Meet and Greet

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One endearing custom regularly modeled on Downton Abbey is the gathering of the household outside the door to welcome guests. The family members and servants wait as the cars approach the house and the guests disembark.

The quiet formality marks the moment, punctuates the arrival.

I like these manners, I guess, because they are familiar. I have my own house rule: when a scheduled guest arrives I want to be outside my house, focused on my guest’s arrival. I want my posture to say, “this—THIS—is the highlight of my day!” The risotto may need stirring, but that’s unimportant compared to a direct look, a smile, a welcoming hug or handshake.

I’m not as careful about rising when a guest/older person walks into the room; I didn’t grow up with this point of etiquette. But it’s not too late to cultivate it.

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Flannery O’Connor and Downton Abbey

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We hear many complaints about the prevalence of violence in modern fiction, and it is always assumed that this violence is a bad thing and meant to be an end in itself. It is the extreme situation that best reveals what we are essentially, and I believe these are times when writers are more interested in what we are essentially than in the tenor of our daily lives.      — Flannery O’Connor

I am working through Flannery O’Connor’s The Complete Stories this month. The stories aren’t enjoyable and they aren’t light reading. But I trust the folks who have urged me to read her and I get occasional glimpses of the glory that is Flannery.

Clearly, her stories are deep and infused with meaning. O’Connor explains a few things in Mystery and Manners. I came across this quote about violence; it immediately brought to mind the bad thing that happened to Anna in a recent episode of Downton Abbey.

What do you think? I’m mulling this over, differentiating violence in print—where you imagine what happens— and on screen, where an image is deposited in your brain vault.

 

Light, Shadows and Downton Abbey

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The shadows in the premiere of Season 4 of Downton Abbey are brilliant. Figuratively speaking. As the series opens Downton Abbey is shrouded in darkness with one light on. Repeatedly, key characters are shrouded in black with just one side of the face illumined. Lady Mary. Mrs. Crawley. Mrs. Hughes. Carson. Anna. Molesley.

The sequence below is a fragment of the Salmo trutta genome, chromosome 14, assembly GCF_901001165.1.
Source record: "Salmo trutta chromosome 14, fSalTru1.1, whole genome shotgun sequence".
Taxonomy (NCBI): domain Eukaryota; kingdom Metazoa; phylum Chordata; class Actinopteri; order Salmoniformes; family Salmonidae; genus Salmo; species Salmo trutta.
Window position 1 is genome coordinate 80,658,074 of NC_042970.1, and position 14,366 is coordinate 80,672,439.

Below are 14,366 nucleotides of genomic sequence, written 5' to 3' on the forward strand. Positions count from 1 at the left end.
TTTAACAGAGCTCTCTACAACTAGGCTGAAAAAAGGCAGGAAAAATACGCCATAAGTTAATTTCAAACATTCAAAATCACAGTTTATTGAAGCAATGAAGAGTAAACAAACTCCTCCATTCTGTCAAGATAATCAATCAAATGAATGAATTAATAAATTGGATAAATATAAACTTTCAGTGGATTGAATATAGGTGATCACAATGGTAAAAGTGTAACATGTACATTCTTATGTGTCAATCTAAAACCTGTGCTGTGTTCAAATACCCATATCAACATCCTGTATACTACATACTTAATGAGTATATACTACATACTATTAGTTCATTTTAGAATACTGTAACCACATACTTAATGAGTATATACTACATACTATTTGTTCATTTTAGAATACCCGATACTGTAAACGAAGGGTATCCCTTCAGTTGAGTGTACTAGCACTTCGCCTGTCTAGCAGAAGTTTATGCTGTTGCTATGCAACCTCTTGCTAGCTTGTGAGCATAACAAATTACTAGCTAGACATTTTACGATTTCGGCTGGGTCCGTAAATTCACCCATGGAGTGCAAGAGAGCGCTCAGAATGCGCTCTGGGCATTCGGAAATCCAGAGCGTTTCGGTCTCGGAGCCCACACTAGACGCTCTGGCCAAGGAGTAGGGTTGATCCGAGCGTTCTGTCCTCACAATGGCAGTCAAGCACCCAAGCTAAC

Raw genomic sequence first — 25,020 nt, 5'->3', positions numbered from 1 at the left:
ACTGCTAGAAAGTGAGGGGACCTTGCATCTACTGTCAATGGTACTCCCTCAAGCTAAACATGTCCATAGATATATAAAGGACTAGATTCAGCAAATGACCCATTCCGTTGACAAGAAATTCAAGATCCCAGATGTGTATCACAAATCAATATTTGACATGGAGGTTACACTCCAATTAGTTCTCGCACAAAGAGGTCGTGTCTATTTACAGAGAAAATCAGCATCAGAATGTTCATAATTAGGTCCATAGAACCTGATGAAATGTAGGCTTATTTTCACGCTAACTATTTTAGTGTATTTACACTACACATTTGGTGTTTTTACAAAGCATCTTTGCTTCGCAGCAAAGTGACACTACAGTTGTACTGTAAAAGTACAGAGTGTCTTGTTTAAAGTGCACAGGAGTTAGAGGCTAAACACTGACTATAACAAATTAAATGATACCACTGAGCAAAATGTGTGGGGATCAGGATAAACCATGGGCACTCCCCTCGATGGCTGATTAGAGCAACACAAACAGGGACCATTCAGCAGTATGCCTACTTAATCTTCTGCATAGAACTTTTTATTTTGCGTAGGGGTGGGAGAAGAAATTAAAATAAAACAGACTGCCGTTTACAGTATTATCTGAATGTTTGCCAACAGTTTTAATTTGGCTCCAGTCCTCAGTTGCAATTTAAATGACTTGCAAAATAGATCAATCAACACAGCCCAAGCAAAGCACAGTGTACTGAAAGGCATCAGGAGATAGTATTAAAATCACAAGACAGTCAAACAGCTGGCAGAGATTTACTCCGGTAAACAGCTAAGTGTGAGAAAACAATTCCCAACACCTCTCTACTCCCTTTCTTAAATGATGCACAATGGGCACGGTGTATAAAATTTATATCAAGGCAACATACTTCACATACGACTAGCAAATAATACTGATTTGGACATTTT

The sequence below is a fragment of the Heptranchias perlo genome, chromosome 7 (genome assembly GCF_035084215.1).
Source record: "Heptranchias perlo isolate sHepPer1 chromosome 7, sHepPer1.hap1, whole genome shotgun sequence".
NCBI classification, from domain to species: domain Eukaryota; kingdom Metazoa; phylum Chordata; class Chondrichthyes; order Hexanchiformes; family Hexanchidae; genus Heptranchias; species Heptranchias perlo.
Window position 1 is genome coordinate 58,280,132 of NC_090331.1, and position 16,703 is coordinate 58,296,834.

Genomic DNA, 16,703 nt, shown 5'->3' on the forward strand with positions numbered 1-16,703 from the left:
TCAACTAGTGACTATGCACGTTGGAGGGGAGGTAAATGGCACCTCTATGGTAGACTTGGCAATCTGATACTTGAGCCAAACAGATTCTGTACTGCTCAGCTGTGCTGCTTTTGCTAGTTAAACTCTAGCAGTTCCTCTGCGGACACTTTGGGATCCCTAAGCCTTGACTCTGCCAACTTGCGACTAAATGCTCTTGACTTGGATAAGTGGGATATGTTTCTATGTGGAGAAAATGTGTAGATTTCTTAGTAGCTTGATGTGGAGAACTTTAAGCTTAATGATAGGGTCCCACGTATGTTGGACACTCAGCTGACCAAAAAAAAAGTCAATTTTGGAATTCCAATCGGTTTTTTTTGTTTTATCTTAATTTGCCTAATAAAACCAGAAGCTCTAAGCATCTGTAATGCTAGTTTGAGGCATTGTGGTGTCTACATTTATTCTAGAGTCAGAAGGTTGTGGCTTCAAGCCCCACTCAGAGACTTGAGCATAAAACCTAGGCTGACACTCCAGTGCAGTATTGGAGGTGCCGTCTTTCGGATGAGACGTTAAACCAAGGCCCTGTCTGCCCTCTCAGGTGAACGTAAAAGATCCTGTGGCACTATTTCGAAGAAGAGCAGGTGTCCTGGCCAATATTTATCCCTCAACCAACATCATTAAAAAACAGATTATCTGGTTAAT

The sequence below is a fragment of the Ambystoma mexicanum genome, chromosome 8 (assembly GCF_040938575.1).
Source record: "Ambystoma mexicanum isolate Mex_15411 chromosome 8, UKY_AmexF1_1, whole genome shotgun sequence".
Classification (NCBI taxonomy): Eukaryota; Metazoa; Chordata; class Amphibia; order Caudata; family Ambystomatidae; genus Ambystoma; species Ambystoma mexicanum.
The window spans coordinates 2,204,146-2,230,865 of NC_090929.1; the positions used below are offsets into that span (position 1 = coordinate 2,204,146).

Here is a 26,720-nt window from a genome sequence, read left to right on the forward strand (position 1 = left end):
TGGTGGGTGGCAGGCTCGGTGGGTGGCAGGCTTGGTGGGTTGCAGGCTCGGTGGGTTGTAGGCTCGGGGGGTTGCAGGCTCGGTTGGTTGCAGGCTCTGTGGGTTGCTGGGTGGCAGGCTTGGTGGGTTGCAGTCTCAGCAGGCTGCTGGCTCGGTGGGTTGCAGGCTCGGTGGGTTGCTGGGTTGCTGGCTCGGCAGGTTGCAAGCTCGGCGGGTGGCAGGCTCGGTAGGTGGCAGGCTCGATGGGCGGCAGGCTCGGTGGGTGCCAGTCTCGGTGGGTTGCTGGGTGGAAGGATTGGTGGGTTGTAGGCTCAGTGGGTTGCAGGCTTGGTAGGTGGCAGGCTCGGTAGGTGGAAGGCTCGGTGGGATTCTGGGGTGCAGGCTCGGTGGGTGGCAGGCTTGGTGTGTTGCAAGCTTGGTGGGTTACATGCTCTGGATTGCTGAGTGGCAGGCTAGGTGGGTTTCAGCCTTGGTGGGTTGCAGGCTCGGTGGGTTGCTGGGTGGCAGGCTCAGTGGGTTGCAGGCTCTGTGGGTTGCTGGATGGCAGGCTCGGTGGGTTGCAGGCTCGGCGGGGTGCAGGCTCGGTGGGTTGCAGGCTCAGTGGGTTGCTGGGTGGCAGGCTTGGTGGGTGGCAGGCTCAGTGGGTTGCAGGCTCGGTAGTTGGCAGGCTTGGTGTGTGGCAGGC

Lady Mary is numb and unresponsive until, in a conversation with Carson, she crumbles and has a good, cathartic cry. She has been a walking sleeper and now she awakes. The next morning the sun rises and color and light explode onto the screen. Birds sing. Flowers are delivered. Mary wears a lavender dress.

The wisdom of age
Mr. Molesley the Elder: In your game, if you want the best you’ve got to be the best and work at it.
Mrs. Hughes: I wonder if you [Mrs. Crawley] would take this man into your home.
The Dowager, straight out of Deuteronomy: You have a straightforward choice before you. You must choose either death of life.  (While Mary’s choice is obvious, the Dowager’s words also apply to Edith.)

Most poignant: Lord Grantham pontificates, The price of great love is great misery when one of you dies. Softly, Branson replies: I know.

Loss of nobility: Lord Grantham. Remember how decent he was in Season 1? What bugs me is how he cloaks his desire to hold power in paternal concern for Mary. What delights me is how transparent he is to Lady Grantham and the Dowager. The way they lovingly hold him accountable is his salvation.

Love the mercy: Mercy flows through the storyline.
Griggs receives large dollops from Mrs. Huges, Mrs. Crawley, and, finally, from Carson. Moseley can’t see the mercy of Downton keeping him on six months after Matthew’s death. He despairs, but the Dowager shows mercy to him, even Edith, dear Anna, and especially Bates.
Mrs. Hughes sacrifices to help Mrs. Patmore.
Mrs. Patmore’s generous gesture to Daisy.

Love the justice: Nanny West gets her comeuppance. She’s such a minor character that we’ll forget her in a few weeks, but it was s-w-e-e-t to see her go.

Interfering: happy outcomes from the various interferences of the Dowager, Mrs. Hughes, and Bates. Not so good from Rose or from Barrow. It’s such a great quote, but I don’t agree with Violets words: It’s the job of grandmothers to interfere.

Bates and Anna: Will they replace Matthew and Mary as the happily married couple?  Bates had some tender lines: You stayed young. And Why should I be social when I have you?

Strength through service: Lady Mary and Mrs. Crawley were both told that they had strength in them. But they didn’t believe it until it they were of service to someone else. Grief is so inward. Necessarily so. Healing comes through kind service to others.

New phrase: ‘All Sir Garnet’ means everything is as it should be, from the reputation of Sir Garnet Wolseley (1833-1913), Field Marshall in British Army, for efficiency.